JD: I think it was also the fact that we were, as a band, just having such pleasure playing music with each other, you know? You totally do take that for granted if you do it two or three months a year. You get tired, you're worn down, sick of being away from home and all that. Then God takes it away from you for nine months. And so then when you get to do it, every single song, you go, Wow, this fucking rules, this is the best thing. It was also the joy of having put in so many tours in the past, that when we sit down to play, even if we hadn't been touring, we're still playing pretty well. It felt good. It was pretty special.

HF: There's a line in the credits on Dark In Here that I wanted to ask you about. You say, talking about "The Slow Parts on Death Metal Albums,” that “all songs end up being autobiographical if you take the long view.” Can you talk a little bit about what that means?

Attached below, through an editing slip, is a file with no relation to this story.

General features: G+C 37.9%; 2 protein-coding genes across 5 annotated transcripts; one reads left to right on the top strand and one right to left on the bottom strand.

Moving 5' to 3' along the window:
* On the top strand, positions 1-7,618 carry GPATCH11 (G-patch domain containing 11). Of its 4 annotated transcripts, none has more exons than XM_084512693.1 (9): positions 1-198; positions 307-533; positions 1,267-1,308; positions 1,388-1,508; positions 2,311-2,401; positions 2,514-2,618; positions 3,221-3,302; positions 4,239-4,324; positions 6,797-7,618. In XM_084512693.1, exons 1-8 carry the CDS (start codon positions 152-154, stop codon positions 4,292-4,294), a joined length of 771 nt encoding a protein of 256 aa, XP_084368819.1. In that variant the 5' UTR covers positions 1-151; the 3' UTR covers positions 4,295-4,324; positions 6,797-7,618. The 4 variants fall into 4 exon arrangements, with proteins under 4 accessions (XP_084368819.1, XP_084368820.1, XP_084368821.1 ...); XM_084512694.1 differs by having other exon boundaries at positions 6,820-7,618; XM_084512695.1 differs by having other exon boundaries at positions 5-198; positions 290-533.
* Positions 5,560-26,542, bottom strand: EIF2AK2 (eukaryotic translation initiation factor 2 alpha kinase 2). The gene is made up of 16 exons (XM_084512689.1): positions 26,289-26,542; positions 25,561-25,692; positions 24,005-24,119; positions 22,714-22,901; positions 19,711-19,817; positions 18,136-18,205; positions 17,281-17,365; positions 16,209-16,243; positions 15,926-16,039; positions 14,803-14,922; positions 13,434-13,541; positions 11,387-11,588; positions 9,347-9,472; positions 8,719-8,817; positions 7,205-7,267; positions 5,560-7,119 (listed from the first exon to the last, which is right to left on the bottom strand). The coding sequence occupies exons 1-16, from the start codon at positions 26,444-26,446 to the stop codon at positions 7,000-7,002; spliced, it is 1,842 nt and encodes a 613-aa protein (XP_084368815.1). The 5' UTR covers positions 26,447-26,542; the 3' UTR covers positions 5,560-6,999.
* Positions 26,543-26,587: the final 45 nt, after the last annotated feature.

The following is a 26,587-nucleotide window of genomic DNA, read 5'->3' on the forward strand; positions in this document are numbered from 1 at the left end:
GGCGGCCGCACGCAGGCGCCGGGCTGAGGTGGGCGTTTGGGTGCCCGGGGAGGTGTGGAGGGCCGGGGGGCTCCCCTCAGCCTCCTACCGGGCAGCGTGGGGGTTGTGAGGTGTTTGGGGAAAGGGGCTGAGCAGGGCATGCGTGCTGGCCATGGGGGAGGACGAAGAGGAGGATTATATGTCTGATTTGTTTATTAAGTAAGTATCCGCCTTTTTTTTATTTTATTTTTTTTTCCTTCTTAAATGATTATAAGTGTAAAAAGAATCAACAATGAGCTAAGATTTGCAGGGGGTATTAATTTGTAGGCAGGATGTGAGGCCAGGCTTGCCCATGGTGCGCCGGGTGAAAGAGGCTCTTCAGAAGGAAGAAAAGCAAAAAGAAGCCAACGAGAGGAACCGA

JD: Sure. I mean, it's a pretty simple concept. But it’s one that was news to me, actually, because I used to resist writing autobiographical stuff very strongly. And then in 2004 or 2005, I very intentionally started doing it. But before that, there were some songs where it was like, oh nobody will ever catch me. There are early songs that I know are extraordinarily autobiographical, and if their subjects knew, they would go oh my god, it's literally a verbatim description of what was going on. But nobody’s ever going to find out. And I enjoyed that. It was a fun sort of covert activity. But I didn't want to write confessional stuff.